Lives of the fellows

Graham Steell

b.27 July 1851 d.10 January 1942
MB Edin(1872) MD FRCP(1889)

Sir John Steell, Graham Steell’s father, was sculptor to Queen Victoria in Scotland and designed the Scott Monument in Edinburgh. His son was born in Edinburgh and educated at the Academy and University. After graduating as M.B. in 1872, he held a succession of house appointments — at Edinburgh Royal Infirmary, the Stirling Infirmary and Dispensary, the Leeds Fever Hospital and the London Fever Hospital. Then, after five years as resident medical officer at the Manchester Royal Infirmary, he was elected to its staff as assistant physician in 1883. In 1889 he became full physician, an office which he held until his retirement as consulting physician in 1911. Steell also served on the staffs of the Monsall Fever Hospital, the Hospital for Diseases of the Skin, and the Christie Cancer Hospital, and he was professor of clinical medicine at the University. Heart diseases were his speciality, and he came to be regarded as the leading cardiologist in the north of England. He wrote two useful handbooks for students, Physical Signs of Cardiac Disease (1881) and Physical Signs of Pulmonary Disease (1882), and a larger Textbook of Diseases of the Heart (1906). He delivered the Bradshaw Lecture at the Royal College of Physicians in 1911. As a bedside teacher, Steell was at his best—particularly when demonstrating and interpreting the signs of intra-thoracic disease—but in the lecture room he was difficult to follow. He was the last Manchester consultant to keep a brougham and pair of horses, and preserved the habit of wearing a frock coat on his ward rounds. A champion boxer in his student days, he was of frail appearance in later life. He married in 1886 Agnes Dunlop McKie, superintendent of nurses at the Manchester Royal Infirmary, and had one son. He died at Streatham at the age of ninety.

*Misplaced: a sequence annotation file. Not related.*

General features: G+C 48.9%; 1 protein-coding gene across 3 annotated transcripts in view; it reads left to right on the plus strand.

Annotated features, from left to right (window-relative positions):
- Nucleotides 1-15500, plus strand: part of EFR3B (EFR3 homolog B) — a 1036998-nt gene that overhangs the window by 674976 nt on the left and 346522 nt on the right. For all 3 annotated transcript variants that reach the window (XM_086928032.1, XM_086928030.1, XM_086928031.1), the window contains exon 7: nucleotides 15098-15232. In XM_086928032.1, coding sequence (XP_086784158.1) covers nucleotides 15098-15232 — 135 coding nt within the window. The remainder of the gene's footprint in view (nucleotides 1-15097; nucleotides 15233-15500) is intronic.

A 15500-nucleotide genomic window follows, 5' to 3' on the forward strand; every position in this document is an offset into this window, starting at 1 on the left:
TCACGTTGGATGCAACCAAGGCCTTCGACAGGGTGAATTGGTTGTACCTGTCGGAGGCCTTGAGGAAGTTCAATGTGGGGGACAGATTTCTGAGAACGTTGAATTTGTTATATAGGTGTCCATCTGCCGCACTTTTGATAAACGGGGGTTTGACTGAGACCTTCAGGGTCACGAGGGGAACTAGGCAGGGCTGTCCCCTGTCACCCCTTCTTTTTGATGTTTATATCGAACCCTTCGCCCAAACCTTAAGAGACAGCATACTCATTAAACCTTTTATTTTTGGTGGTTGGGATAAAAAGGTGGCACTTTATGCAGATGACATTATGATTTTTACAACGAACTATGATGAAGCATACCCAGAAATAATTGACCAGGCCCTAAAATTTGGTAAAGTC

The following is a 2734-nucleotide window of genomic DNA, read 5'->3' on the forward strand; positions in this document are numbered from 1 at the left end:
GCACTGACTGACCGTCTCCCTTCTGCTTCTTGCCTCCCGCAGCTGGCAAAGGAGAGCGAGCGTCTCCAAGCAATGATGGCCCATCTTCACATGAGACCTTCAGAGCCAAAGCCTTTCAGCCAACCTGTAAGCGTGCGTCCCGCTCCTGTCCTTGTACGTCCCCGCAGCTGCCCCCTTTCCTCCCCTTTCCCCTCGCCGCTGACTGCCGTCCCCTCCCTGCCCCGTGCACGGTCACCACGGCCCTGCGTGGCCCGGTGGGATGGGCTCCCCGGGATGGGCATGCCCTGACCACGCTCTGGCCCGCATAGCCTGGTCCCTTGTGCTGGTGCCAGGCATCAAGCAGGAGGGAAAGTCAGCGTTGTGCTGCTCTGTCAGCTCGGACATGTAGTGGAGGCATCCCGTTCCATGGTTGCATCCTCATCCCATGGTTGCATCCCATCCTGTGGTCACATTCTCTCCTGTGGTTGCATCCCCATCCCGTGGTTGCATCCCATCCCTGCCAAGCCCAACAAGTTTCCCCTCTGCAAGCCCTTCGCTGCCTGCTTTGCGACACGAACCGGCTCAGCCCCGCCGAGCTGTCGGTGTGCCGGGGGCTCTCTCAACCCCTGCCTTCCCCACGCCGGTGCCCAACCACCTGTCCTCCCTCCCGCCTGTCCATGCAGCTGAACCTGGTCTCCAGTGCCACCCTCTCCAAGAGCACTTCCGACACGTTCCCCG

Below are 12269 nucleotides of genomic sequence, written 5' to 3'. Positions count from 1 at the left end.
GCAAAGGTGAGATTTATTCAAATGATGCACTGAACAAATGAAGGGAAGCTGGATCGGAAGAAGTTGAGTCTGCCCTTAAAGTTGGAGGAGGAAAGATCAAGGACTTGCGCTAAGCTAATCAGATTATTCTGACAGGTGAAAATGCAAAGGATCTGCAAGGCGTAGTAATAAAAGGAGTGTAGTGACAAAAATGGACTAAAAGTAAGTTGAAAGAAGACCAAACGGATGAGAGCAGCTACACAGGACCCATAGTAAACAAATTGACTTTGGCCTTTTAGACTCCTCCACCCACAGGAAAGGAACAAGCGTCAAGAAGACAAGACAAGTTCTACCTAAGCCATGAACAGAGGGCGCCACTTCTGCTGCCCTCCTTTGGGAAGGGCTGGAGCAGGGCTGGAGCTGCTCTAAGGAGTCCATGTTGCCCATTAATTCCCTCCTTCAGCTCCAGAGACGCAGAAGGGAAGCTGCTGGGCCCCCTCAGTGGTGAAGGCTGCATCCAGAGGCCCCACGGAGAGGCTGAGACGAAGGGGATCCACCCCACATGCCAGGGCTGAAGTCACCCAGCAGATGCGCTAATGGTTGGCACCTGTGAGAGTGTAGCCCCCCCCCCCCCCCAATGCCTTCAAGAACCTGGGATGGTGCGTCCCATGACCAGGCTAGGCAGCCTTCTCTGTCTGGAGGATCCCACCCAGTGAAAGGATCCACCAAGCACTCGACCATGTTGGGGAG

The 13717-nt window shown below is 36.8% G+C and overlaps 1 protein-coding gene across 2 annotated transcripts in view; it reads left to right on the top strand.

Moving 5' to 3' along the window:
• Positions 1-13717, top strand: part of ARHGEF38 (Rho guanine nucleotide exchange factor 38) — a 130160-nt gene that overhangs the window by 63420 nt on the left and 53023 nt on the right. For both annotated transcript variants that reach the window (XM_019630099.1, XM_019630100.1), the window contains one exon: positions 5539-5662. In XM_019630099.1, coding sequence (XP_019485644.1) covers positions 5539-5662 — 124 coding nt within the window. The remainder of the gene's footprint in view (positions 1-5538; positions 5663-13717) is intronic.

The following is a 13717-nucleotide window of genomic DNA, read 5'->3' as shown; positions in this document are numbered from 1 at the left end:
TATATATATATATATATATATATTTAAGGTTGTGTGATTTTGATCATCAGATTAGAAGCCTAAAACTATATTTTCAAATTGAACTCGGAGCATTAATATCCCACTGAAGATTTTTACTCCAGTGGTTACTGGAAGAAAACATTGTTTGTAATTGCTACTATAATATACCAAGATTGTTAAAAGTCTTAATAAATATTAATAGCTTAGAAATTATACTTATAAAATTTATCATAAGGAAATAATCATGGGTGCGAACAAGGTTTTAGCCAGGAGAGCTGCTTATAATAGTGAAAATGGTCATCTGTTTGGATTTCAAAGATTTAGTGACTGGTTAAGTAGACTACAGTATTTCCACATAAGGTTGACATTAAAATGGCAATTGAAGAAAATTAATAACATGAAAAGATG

G H Brown

[Lancet, 1942; B.M.J., 1942]

(Volume IV, page 339)

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